Can Yoga Help With Cancer?

The dreaded ‘C’ word. It’s very rare that you would talk to someone who hasn’t been touched by cancer in some way. Apart from the personal aspect of this disease it’s a significant public health concern.

It’s reported that one in three people will be directly affected by cancer before the age of 75. Some of the most common types of cancer affecting people living in western countries being;

  • Breast cancer
  • Melanoma
  • Colorectal
  • Prostate

Survival rates continue to increase with better treatment options now available to patients who are diagnosed. Of course early detection is also a key factor.

The application of yoga and yoga therapy to help support cancer patients is receiving more and more attention and when I started looking into some of the research there is one area in particular that I found yoga really really excels.

Cancer and the treatment of; is associated with some fairly serious physical and psychosocial symptoms some of them include:

  • Reduced physical function and fitness
  • Increased risk of anxiety, depression and fatigue
  • Shifts in quality of life.


There was a paper published in 2012 that reviewed much of the existing quality research that had been conducted into yoga and cancer.

Several studies were included in the review, all included postures, breathing and visualisation/ meditation.

The findings of this study are fairly significant in supporting the use of yoga in cancer patients. There was one area in particular where yoga really excelled at supporting patients;

All of the psychosocial symptoms associated with cancer saw great improvement;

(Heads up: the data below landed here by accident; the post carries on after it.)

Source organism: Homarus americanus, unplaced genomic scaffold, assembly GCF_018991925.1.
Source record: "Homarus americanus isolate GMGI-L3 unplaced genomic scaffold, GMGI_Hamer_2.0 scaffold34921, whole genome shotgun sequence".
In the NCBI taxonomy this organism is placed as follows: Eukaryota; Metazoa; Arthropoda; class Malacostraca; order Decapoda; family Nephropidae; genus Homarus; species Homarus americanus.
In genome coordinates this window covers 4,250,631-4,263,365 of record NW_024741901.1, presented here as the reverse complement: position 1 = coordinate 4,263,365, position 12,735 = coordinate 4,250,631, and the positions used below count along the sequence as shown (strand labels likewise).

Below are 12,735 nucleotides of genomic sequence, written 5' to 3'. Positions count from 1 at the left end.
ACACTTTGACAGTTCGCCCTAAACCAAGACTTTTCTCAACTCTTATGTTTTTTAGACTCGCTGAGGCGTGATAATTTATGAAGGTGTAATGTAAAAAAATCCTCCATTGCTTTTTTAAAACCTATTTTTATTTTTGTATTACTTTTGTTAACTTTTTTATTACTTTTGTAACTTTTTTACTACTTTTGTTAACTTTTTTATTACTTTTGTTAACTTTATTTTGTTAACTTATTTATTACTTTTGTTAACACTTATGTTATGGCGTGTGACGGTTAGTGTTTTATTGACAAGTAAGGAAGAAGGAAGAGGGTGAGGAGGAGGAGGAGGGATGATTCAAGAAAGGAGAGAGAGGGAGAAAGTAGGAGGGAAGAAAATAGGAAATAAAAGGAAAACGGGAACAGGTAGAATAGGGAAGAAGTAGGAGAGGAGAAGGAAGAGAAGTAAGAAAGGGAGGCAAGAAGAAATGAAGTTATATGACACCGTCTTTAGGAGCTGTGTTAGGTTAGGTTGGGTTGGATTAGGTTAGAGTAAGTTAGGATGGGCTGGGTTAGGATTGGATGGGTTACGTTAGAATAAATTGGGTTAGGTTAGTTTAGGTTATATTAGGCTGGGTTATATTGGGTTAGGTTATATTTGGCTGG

• Reductions in distress/ anxiety and depression
  • Reductions in fatigue
  • Increases in general quality of life
  • Increases in emotional function
  • Increases in social function
  • There were also some good results in functional well being.


It should be noted that the majority of studies for this review paper included patients with breast cancer. In some of the studies yoga therapy was given during conventional cancer treatment. Generally yoga was given 1-3 times a week and all participants were encouraged to take up a home practise.

From my experience working with and talking to patients diagnosed with cancer there is a huge amount of emotional processing that needs to be done, not just during the treatment phase but well after treatment is completed.

Of course there is a place for conventional therapy and support groups when it comes to helping with the psychosocial aspects. I would argue that if the patient is open to the idea of implementing yoga as part of their daily routine, it can only help support both during and well after cancer treatment.


Buffart et al.: Physical and psychosocial benefits of yoga in cancer patients and survivors, a systematic review and meta- analysis of randomized controlled trials. BMC Cancer 2012 12:559